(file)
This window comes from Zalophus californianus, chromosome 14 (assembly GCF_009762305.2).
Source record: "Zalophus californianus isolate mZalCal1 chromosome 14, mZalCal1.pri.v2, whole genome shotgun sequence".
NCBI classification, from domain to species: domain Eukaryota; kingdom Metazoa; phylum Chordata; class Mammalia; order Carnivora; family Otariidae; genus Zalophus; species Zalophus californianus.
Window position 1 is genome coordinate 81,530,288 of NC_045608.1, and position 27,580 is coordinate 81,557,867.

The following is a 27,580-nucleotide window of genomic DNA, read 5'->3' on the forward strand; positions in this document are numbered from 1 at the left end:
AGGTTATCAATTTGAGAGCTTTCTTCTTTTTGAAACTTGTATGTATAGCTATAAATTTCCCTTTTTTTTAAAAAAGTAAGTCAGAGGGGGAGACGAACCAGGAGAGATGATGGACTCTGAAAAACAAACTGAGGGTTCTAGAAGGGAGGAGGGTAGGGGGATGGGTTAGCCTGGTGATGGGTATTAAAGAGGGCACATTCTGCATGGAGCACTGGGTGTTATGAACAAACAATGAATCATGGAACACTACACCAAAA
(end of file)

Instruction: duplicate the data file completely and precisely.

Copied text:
This window comes from Zalophus californianus, chromosome 14 (assembly GCF_009762305.2).
Source record: "Zalophus californianus isolate mZalCal1 chromosome 14, mZalCal1.pri.v2, whole genome shotgun sequence".
NCBI classification, from domain to species: domain Eukaryota; kingdom Metazoa; phylum Chordata; class Mammalia; order Carnivora; family Otariidae; genus Zalophus; species Zalophus californianus.
Window position 1 is genome coordinate 81,530,288 of NC_045608.1, and position 27,580 is coordinate 81,557,867.

The following is a 27,580-nucleotide window of genomic DNA, read 5'->3' on the forward strand; positions in this document are numbered from 1 at the left end:
AGGTTATCAATTTGAGAGCTTTCTTCTTTTTGAAACTTGTATGTATAGCTATAAATTTCCCTTTTTTTTAAAAAAGTAAGTCAGAGGGGGAGACGAACCAGGAGAGATGATGGACTCTGAAAAACAAACTGAGGGTTCTAGAAGGGAGGAGGGTAGGGGGATGGGTTAGCCTGGTGATGGGTATTAAAGAGGGCACATTCTGCATGGAGCACTGGGTGTTATGAACAAACAATGAATCATGGAACACTACACCAAAA